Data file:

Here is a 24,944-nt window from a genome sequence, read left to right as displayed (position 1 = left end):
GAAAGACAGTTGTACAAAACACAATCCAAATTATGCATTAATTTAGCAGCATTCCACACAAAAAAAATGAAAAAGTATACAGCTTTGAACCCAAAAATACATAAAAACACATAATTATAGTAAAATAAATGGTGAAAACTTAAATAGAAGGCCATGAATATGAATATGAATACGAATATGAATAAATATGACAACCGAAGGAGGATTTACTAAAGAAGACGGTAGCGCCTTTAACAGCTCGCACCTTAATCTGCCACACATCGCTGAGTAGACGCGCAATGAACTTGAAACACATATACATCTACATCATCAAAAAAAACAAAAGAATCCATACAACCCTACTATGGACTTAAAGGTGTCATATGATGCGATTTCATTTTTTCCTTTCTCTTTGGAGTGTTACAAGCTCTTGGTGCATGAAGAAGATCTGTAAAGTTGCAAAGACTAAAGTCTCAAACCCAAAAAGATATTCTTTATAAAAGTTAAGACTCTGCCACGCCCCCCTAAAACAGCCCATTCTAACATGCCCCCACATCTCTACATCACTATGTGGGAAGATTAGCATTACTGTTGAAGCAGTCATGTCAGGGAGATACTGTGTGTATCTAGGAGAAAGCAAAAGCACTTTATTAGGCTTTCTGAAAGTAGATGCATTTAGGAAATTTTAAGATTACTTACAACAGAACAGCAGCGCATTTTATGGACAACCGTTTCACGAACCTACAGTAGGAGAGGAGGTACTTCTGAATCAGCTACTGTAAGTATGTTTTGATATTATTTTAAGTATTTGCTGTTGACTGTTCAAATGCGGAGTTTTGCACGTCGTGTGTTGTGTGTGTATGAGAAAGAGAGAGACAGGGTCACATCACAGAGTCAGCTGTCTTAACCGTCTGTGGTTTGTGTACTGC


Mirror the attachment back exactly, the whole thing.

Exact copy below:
Here is a 24,944-nt window from a genome sequence, read left to right as displayed (position 1 = left end):
GAAAGACAGTTGTACAAAACACAATCCAAATTATGCATTAATTTAGCAGCATTCCACACAAAAAAAATGAAAAAGTATACAGCTTTGAACCCAAAAATACATAAAAACACATAATTATAGTAAAATAAATGGTGAAAACTTAAATAGAAGGCCATGAATATGAATATGAATACGAATATGAATAAATATGACAACCGAAGGAGGATTTACTAAAGAAGACGGTAGCGCCTTTAACAGCTCGCACCTTAATCTGCCACACATCGCTGAGTAGACGCGCAATGAACTTGAAACACATATACATCTACATCATCAAAAAAAACAAAAGAATCCATACAACCCTACTATGGACTTAAAGGTGTCATATGATGCGATTTCATTTTTTCCTTTCTCTTTGGAGTGTTACAAGCTCTTGGTGCATGAAGAAGATCTGTAAAGTTGCAAAGACTAAAGTCTCAAACCCAAAAAGATATTCTTTATAAAAGTTAAGACTCTGCCACGCCCCCCTAAAACAGCCCATTCTAACATGCCCCCACATCTCTACATCACTATGTGGGAAGATTAGCATTACTGTTGAAGCAGTCATGTCAGGGAGATACTGTGTGTATCTAGGAGAAAGCAAAAGCACTTTATTAGGCTTTCTGAAAGTAGATGCATTTAGGAAATTTTAAGATTACTTACAACAGAACAGCAGCGCATTTTATGGACAACCGTTTCACGAACCTACAGTAGGAGAGGAGGTACTTCTGAATCAGCTACTGTAAGTATGTTTTGATATTATTTTAAGTATTTGCTGTTGACTGTTCAAATGCGGAGTTTTGCACGTCGTGTGTTGTGTGTGTATGAGAAAGAGAGAGACAGGGTCACATCACAGAGTCAGCTGTCTTAACCGTCTGTGGTTTGTGTACTGC